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"I see it as a validation that’s not without its problematic side. Comics is a self-described lowly medium, and it’s been up until recently been considered lowly by other people. There’s a feeling, especially among underground and alternative cartoonists, that comics should remain lowly so that it remains under the cultural radar and thus stays more authentic. You see the same feeling with punk rock -- the more despised we are, the better."
Parks has been a fan of Truman Capote since he was a kid and also remembers reading him first in high school. He has always been fascinated by the idea of Capote coming from New York City to small town Kansas (which in 1959 would have seemed like traveling between distant galaxies) and yet finding a way for the locals to trust him. “I never got that out of my head,” writes Parks in a recent e-mail, “and it was something I naturally wanted to explore as I began to consider writing historical fiction graphic novels.”
It turned into a story about a grieving mother who spends months shooting at the sharks that killed her boy in the bay. Finally, her friends convince her to take part in a “forgiveness ceremony” during which a pseudo-religious figure asks the sharks for forgiveness – while standing in the water. "Well, you see where this going," he chortled. "Forgiveness has to come from both sides."
Inspired by the annual San Gennaro festival of recent celebration and my mezzo-Italiano heritage, this month’s Judging intends to put a little mambo Italiano in your step.
“I hope people will recognize how original she was,” said Jane Marcus, author of Virginia Woolf and the Languages of Patriarchy. “Ruth’s book is a feminist interpretation of Woolf well before my group of feminists started reviving her in the seventies and eighties. But Ruth’s work was never listed in any of the bibliographies I saw in any library and we did serious research. If we had this book to jump off from that would have saved us ten years of work. We could have just quoted Ruth.”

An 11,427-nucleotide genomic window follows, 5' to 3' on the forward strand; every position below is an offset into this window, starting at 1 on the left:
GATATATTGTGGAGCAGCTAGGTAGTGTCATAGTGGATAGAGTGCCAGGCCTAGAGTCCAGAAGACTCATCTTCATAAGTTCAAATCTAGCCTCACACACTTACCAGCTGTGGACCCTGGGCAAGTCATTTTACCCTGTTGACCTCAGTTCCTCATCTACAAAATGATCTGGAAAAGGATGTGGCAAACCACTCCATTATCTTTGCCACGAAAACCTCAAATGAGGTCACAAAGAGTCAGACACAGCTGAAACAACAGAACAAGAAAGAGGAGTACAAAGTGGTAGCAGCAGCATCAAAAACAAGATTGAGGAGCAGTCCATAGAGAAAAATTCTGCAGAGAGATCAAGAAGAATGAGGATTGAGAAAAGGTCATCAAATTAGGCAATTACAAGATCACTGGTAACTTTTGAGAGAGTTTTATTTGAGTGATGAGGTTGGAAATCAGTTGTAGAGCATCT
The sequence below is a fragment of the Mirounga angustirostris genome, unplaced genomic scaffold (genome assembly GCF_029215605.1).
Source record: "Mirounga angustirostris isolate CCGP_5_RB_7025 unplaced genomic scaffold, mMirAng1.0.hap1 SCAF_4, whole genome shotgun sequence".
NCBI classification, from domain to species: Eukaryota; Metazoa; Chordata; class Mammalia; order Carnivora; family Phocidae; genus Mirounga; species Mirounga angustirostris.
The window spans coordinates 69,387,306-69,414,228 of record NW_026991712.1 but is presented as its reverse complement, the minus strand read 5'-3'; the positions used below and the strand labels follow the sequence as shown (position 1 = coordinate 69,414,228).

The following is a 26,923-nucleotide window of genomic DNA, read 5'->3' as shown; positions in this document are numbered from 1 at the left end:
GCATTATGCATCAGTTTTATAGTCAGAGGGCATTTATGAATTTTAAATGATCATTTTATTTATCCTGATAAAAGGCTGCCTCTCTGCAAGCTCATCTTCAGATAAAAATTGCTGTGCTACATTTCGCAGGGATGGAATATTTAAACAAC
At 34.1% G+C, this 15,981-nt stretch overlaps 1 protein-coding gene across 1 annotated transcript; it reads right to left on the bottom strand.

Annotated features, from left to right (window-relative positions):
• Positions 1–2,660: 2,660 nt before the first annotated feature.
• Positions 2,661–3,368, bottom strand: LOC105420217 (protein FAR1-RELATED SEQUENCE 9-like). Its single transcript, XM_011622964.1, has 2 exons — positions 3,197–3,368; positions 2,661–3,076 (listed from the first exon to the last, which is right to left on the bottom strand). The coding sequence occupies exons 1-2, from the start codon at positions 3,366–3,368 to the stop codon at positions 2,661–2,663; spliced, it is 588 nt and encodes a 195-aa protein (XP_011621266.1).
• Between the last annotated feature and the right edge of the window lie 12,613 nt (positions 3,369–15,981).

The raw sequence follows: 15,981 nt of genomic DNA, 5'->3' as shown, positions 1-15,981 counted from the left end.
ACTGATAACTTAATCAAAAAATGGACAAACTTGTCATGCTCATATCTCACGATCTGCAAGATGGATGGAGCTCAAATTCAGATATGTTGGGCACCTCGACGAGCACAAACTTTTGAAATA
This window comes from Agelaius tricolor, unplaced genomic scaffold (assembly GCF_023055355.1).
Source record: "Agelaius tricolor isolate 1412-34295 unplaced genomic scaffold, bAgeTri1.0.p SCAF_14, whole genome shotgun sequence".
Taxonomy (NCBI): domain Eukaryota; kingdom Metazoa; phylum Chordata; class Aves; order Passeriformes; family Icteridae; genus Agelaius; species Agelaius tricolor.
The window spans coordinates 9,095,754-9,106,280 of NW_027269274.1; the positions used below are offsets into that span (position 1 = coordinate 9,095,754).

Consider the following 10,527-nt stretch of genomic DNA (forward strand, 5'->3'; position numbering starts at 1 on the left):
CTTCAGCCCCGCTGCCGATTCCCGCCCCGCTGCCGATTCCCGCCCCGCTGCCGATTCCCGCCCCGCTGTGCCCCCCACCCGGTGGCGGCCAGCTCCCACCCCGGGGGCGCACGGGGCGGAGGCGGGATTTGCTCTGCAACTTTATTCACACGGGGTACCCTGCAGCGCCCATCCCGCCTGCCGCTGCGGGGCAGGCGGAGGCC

On a trip to my local Borders Books and Music store in Portland, Oregon, I once saw, in the fiction section, some text that deserves comment. On the edges of these shelves upon which the books sat, facing those of us browsing the books, were comments printed in a classy computer font which provided what I could only believe were inducements to explore particular authors further, to pull books off the shelf and look into some writer, lured by the fascinating detail, the advertisement for that author. These comments included "Mann neither labored nor committed uxoricide."
Doyle Wesley Walls
Barbie is finally getting her comeuppance for being the saucy sex-fiend that I, for one, always knew she was. Now, more legitimate sources are confirming my amateur hypothesis. According to Sharon Lamb’s The Secret Lives of Girls, Barbie’s been dry humping Ken and even dabbled in some soft-core S&M for years now.
Why and when did music evolve? Why is music of all kinds capable of stirring our emotions, transporting us into our past after a few chords? Minor, but not unrelated: Why some days, rifling through my CDs, do I pass Vivaldi, Satie, even Springsteen, in a craving for (wait for it….) Hall and Oates? Yes, some fortunate persons’ memories are triggered by the taste of madeleines, whereas others’ get saddled with Hall and Oates songs.
Barbara J. King
"What's most interesting however, is that the offering of whiskey tells us more about the human realm than the spirit realm. What I mean is that, in a very poor country, whiskey is not sitting on the average person's shelf -- it's an expensive and rare commodity. So, when a Cambodian or Laotian puts a shot-glass of booze in their little spirit-house shrine, it represents a serious offering. It represents a sincere intent and a real sacrifice."